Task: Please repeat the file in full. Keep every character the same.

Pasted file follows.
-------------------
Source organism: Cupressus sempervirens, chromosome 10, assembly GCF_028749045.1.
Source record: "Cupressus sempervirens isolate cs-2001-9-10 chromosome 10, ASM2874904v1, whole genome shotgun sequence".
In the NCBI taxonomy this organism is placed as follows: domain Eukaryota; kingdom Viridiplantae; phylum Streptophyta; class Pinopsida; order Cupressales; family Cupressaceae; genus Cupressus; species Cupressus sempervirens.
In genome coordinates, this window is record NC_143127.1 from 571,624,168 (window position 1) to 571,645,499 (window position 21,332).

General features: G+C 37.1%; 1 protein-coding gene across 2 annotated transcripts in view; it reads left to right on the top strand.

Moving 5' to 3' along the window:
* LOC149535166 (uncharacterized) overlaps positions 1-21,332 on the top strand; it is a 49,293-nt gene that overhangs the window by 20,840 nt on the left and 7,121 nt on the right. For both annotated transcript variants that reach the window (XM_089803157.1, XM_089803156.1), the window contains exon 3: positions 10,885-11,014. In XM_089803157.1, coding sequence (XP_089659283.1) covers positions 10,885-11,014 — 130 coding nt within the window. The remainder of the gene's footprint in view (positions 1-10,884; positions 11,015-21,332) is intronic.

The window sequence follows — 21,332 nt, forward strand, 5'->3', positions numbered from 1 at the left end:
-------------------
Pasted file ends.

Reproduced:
Source organism: Cupressus sempervirens, chromosome 10, assembly GCF_028749045.1.
Source record: "Cupressus sempervirens isolate cs-2001-9-10 chromosome 10, ASM2874904v1, whole genome shotgun sequence".
In the NCBI taxonomy this organism is placed as follows: domain Eukaryota; kingdom Viridiplantae; phylum Streptophyta; class Pinopsida; order Cupressales; family Cupressaceae; genus Cupressus; species Cupressus sempervirens.
In genome coordinates, this window is record NC_143127.1 from 571,624,168 (window position 1) to 571,645,499 (window position 21,332).

General features: G+C 37.1%; 1 protein-coding gene across 2 annotated transcripts in view; it reads left to right on the top strand.

Moving 5' to 3' along the window:
* LOC149535166 (uncharacterized) overlaps positions 1-21,332 on the top strand; it is a 49,293-nt gene that overhangs the window by 20,840 nt on the left and 7,121 nt on the right. For both annotated transcript variants that reach the window (XM_089803157.1, XM_089803156.1), the window contains exon 3: positions 10,885-11,014. In XM_089803157.1, coding sequence (XP_089659283.1) covers positions 10,885-11,014 — 130 coding nt within the window. The remainder of the gene's footprint in view (positions 1-10,884; positions 11,015-21,332) is intronic.

The window sequence follows — 21,332 nt, forward strand, 5'->3', positions numbered from 1 at the left end: